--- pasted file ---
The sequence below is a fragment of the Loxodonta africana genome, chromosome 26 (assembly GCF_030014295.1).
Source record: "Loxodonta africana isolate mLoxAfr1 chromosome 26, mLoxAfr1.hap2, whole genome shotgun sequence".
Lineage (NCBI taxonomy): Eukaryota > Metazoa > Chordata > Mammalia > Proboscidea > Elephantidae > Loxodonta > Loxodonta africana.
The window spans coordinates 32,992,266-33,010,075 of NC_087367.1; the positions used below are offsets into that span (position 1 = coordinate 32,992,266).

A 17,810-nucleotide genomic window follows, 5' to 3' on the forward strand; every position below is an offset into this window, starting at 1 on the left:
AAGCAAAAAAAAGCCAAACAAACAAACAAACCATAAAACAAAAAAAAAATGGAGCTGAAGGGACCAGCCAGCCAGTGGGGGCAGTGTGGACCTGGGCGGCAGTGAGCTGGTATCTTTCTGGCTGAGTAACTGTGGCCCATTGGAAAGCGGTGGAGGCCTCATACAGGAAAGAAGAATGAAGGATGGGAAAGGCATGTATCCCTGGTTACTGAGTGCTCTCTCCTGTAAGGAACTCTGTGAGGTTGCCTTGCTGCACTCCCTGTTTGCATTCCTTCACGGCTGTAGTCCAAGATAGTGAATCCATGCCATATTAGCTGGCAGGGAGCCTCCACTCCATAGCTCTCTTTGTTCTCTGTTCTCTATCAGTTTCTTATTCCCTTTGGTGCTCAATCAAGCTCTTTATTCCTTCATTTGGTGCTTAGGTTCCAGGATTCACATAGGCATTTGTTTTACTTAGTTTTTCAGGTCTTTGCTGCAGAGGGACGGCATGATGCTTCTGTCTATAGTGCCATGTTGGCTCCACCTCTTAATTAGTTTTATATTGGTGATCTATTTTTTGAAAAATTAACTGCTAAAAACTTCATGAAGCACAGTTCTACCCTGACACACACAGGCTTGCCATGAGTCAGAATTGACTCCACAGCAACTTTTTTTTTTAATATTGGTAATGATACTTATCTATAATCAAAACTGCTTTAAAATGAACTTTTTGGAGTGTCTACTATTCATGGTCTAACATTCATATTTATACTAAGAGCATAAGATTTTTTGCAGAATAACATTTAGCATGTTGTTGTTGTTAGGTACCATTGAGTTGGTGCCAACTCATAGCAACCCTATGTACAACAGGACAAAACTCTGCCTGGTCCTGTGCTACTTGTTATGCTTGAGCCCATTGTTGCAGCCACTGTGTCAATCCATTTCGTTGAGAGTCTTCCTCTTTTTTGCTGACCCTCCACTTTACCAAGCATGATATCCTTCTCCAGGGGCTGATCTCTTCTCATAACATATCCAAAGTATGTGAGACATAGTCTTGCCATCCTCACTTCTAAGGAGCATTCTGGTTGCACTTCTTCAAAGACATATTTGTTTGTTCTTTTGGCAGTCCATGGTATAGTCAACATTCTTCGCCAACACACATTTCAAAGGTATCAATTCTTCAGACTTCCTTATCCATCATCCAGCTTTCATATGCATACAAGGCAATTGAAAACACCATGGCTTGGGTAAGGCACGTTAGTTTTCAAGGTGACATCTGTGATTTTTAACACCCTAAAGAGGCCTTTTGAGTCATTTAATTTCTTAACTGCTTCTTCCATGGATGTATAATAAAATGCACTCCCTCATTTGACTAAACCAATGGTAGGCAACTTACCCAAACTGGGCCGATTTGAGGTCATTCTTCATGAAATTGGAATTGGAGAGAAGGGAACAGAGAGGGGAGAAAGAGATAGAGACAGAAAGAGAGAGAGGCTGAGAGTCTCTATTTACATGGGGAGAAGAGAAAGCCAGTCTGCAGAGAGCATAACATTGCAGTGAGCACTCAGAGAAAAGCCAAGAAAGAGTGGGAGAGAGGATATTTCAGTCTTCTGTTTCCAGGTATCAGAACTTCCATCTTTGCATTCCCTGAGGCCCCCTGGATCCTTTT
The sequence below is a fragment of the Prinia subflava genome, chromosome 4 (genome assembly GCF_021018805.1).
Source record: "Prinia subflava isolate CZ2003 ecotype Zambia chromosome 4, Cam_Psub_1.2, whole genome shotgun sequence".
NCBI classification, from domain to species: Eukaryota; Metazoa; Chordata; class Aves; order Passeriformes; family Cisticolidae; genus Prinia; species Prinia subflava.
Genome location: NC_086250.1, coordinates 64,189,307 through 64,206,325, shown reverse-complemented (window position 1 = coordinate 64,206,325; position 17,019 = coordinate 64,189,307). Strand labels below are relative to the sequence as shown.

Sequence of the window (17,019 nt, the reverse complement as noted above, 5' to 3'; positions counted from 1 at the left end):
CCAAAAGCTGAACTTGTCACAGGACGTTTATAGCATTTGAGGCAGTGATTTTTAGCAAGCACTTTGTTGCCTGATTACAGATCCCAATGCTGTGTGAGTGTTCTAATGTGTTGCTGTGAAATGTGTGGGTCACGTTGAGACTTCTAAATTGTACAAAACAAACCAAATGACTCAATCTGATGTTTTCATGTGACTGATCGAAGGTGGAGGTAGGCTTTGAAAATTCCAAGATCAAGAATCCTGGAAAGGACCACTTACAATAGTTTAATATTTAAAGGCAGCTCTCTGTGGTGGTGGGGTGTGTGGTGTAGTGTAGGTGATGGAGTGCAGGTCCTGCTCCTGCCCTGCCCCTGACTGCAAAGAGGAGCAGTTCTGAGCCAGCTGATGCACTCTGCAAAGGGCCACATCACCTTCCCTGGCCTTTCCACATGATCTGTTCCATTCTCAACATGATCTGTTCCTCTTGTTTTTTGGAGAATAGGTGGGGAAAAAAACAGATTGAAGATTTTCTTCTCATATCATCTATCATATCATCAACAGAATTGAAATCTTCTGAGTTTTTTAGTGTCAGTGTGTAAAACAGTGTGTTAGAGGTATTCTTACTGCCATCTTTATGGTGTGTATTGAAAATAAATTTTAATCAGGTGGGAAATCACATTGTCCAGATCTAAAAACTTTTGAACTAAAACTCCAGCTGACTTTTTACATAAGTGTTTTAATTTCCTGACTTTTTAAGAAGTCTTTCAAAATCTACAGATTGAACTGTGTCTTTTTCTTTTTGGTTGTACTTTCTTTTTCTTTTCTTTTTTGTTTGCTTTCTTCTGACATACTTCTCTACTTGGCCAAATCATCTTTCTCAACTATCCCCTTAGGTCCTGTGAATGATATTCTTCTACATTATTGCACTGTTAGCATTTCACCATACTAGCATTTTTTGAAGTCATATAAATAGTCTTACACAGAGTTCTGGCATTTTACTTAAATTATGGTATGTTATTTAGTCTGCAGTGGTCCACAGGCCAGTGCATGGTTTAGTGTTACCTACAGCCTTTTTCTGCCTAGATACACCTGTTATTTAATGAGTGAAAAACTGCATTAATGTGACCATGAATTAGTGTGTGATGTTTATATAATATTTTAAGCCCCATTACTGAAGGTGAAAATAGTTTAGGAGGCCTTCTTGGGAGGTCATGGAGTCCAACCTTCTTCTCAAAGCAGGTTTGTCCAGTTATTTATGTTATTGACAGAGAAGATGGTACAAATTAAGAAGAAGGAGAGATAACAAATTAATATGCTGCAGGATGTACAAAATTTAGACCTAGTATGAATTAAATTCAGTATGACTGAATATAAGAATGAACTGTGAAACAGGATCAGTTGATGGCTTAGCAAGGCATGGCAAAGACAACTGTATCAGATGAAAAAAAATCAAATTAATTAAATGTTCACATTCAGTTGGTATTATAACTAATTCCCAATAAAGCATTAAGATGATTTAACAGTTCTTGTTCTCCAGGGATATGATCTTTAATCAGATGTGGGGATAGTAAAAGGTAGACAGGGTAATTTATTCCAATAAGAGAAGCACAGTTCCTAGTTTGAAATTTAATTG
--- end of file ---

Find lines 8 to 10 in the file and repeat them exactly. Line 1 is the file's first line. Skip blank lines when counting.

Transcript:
Source record: "Prinia subflava isolate CZ2003 ecotype Zambia chromosome 4, Cam_Psub_1.2, whole genome shotgun sequence".
NCBI classification, from domain to species: Eukaryota; Metazoa; Chordata; class Aves; order Passeriformes; family Cisticolidae; genus Prinia; species Prinia subflava.
Genome location: NC_086250.1, coordinates 64,189,307 through 64,206,325, shown reverse-complemented (window position 1 = coordinate 64,206,325; position 17,019 = coordinate 64,189,307). Strand labels below are relative to the sequence as shown.